Blazing like a 1974 fire department demonstration

Force Backblaze on Mac to backup excluded folders

How to edit default Backblaze exclusions

Update May 4, 2015: This technique no longer works. A recent Backblaze update has added strict validation controls that prevents their forbidden directories from being enabled. Even if you edit the bzinfo.xml file and explicitly Lock it from the Finder’s Get Info pane, Backblaze will not accept the changes into its own config. I will leave the original post here for the record, but the technique is now useless.


Please note: this functionality is entirely undoc­umen­ted and unsup­ported, and as such, it could dest­roy your Back­blaze back­ups (see blaz­ing car as cau­tion­ary meta­phor). Do not proceed if you are unwilling to accept that risk. That said, it’s useful, so for those confident in their system of multiple redundant backups and comfortable editing XML, I’ve posted these instructions:

On a recent episode of the Accidental Tech Podcast, John Siracusa mentioned at the end of an ad spot for Backblaze that it is easy (on a Mac) to modify Backblaze’s exclusions XML file to get it to back up even directories that are listed in the Backblaze exclusions preferences pane and are not editable (i.e. clicking them brings up a dialog saying “Backblaze does not allow backing up the [name-of-folder] folder”). That got me excited, because as an avid user of homebrew, I’ve always wanted to back up my /usr/local folder to Backblaze, but had resigned myself to the reality that such a thing was just not possible. I started googling for instructions for this allegedly easy modification and was surprised to find absolutely nothing on the internet about it. In the end, I figured it out by digging around my Library folders. Here’s how:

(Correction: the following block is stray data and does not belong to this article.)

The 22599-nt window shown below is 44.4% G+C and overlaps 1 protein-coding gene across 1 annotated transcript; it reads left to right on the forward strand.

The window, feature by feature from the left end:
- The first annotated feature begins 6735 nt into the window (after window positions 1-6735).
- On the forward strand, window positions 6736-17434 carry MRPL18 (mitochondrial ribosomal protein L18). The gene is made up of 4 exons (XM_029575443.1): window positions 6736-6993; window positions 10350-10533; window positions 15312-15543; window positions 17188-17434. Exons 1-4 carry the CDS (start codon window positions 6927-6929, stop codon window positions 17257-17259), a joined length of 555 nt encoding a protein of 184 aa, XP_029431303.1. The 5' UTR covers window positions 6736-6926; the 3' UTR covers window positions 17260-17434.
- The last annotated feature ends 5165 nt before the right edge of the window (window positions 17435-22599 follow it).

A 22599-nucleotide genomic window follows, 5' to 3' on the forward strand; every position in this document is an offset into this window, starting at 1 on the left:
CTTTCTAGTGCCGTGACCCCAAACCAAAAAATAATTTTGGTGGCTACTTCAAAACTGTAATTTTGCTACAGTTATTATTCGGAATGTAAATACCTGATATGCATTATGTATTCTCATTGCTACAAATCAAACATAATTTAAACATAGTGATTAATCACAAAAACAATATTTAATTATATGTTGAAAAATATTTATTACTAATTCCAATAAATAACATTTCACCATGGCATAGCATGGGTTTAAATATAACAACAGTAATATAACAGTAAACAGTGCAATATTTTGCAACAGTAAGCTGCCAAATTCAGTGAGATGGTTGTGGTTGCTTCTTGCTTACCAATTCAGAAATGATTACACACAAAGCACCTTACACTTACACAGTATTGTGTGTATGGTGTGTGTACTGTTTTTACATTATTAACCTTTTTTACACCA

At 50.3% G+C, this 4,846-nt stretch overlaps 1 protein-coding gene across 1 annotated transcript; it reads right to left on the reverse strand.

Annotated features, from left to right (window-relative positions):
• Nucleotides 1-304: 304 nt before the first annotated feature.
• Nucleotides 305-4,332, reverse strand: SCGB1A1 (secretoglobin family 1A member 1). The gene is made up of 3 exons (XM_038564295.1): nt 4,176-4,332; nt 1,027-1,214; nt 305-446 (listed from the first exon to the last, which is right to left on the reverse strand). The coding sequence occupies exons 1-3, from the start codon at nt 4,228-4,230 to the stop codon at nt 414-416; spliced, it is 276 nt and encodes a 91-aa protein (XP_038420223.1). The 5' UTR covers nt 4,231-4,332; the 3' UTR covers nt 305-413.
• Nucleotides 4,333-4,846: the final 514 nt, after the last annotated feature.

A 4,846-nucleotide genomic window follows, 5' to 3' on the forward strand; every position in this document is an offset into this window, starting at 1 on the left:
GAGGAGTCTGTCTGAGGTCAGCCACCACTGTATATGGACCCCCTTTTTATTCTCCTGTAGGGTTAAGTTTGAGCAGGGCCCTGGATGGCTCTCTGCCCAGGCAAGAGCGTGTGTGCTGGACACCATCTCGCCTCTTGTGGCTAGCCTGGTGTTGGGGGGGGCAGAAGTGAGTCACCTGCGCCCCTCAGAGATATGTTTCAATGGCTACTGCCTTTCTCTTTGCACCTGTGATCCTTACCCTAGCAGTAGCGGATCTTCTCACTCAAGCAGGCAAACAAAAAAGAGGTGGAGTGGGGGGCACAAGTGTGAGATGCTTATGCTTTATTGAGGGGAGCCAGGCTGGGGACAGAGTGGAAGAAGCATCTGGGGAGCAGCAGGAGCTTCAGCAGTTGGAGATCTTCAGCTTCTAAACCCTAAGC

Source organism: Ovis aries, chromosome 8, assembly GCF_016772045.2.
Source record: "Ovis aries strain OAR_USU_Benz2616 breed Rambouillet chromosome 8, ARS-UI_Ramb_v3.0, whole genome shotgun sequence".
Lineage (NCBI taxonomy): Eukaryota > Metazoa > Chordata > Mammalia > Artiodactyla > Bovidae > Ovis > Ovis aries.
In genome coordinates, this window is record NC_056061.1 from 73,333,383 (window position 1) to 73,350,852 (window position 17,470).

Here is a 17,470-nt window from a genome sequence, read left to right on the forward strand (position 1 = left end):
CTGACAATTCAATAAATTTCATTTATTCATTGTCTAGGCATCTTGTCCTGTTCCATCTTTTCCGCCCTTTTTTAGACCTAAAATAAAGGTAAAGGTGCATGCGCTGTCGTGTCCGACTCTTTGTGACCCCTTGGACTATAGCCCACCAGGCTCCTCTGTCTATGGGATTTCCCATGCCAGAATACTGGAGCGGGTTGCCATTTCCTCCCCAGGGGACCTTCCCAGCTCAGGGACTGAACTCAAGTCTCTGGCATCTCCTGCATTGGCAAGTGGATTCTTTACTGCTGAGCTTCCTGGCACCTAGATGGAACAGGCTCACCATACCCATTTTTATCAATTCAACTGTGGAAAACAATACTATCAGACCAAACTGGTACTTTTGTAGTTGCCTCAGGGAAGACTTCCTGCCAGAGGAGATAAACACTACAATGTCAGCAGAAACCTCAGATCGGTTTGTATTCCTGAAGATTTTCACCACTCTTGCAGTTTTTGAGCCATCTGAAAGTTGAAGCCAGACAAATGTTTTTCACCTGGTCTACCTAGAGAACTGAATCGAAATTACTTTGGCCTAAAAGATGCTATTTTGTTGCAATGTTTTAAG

1. Backblaze’s data is stored in the package /Library/Backblaze.bzpkg. To see that data, go to the root Library folder, right-click the Backblaze.bzpkg, and click “Show Package Contents”.
  2. Go to the bzdata folder and open the bzinfo.xml file in a text editor.
  3. Find the <do_backup> section (node) and remove any <bzdirfilter> nodes with whichfiles="none" that you don’t want (or switch whichfiles="none" to whichfiles="all").
  4. If you have the Backblaze preferences pane open, quit System Preferences, then reopen the Backblaze preferences pane, click Settings, and confirm that your new settings have taken effect.

Lastly, keep in mind that having a single backup is not a backup strategy! Losing a backup is a fairly common occurence, and if that’s all you’ve got, you’ll be shit out of luck when you actually need it. Please, at a minimum, maintain one local and one offsite backup. For most readers of this post who I assume already use Backblaze for Mac, the simplest MVBS (Minimal Viable Backup Strategy) is Time Machine + Backblaze.

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